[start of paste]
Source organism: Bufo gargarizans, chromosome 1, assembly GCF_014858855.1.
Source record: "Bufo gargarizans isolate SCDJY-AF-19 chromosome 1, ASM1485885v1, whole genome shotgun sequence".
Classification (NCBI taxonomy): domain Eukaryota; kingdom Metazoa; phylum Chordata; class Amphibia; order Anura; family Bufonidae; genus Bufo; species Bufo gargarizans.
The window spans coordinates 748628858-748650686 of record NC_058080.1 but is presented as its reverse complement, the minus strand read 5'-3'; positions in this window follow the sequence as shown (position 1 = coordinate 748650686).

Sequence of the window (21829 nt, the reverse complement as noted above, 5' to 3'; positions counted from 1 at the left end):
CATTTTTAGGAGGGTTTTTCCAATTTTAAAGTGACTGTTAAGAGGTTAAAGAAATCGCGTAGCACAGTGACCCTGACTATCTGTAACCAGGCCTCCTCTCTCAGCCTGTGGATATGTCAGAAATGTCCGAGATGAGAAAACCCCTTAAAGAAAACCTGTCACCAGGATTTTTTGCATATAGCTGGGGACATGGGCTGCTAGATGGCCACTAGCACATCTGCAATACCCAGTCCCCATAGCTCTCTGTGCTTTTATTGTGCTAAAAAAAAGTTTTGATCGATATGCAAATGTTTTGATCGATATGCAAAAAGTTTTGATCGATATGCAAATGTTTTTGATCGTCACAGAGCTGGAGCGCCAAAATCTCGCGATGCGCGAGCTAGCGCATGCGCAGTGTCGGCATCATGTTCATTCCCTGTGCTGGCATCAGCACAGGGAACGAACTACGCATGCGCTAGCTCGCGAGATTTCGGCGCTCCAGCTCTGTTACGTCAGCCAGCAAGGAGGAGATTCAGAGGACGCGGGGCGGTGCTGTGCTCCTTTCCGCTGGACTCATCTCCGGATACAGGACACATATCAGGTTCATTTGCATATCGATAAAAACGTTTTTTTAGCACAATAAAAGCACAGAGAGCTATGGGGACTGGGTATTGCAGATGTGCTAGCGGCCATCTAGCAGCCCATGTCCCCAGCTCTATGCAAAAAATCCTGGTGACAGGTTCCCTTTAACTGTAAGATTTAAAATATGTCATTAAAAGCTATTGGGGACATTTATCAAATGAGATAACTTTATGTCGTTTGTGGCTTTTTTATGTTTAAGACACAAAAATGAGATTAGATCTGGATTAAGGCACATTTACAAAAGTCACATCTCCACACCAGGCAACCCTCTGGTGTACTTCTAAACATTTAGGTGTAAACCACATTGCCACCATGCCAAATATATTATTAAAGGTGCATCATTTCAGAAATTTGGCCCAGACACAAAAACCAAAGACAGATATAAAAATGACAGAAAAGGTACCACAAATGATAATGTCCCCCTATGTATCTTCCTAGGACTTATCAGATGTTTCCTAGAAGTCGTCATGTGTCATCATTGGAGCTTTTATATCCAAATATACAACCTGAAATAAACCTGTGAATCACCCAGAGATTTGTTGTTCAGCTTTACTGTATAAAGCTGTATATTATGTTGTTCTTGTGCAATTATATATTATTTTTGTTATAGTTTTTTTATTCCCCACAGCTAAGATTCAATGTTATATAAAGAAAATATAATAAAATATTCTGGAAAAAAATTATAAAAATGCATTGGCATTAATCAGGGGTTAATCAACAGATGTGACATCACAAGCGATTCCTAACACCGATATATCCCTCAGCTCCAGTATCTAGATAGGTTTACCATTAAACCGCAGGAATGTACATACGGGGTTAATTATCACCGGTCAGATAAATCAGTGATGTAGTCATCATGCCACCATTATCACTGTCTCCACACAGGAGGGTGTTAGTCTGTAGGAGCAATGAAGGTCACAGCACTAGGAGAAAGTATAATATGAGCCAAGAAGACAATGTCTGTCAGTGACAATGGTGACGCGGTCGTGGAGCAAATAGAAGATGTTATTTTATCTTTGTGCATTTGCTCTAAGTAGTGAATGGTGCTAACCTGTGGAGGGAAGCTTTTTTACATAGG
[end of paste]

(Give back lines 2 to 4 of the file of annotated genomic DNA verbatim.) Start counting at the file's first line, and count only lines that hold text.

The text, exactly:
Source record: "Bufo gargarizans isolate SCDJY-AF-19 chromosome 1, ASM1485885v1, whole genome shotgun sequence".
Classification (NCBI taxonomy): domain Eukaryota; kingdom Metazoa; phylum Chordata; class Amphibia; order Anura; family Bufonidae; genus Bufo; species Bufo gargarizans.
The window spans coordinates 748628858-748650686 of record NC_058080.1 but is presented as its reverse complement, the minus strand read 5'-3'; positions in this window follow the sequence as shown (position 1 = coordinate 748650686).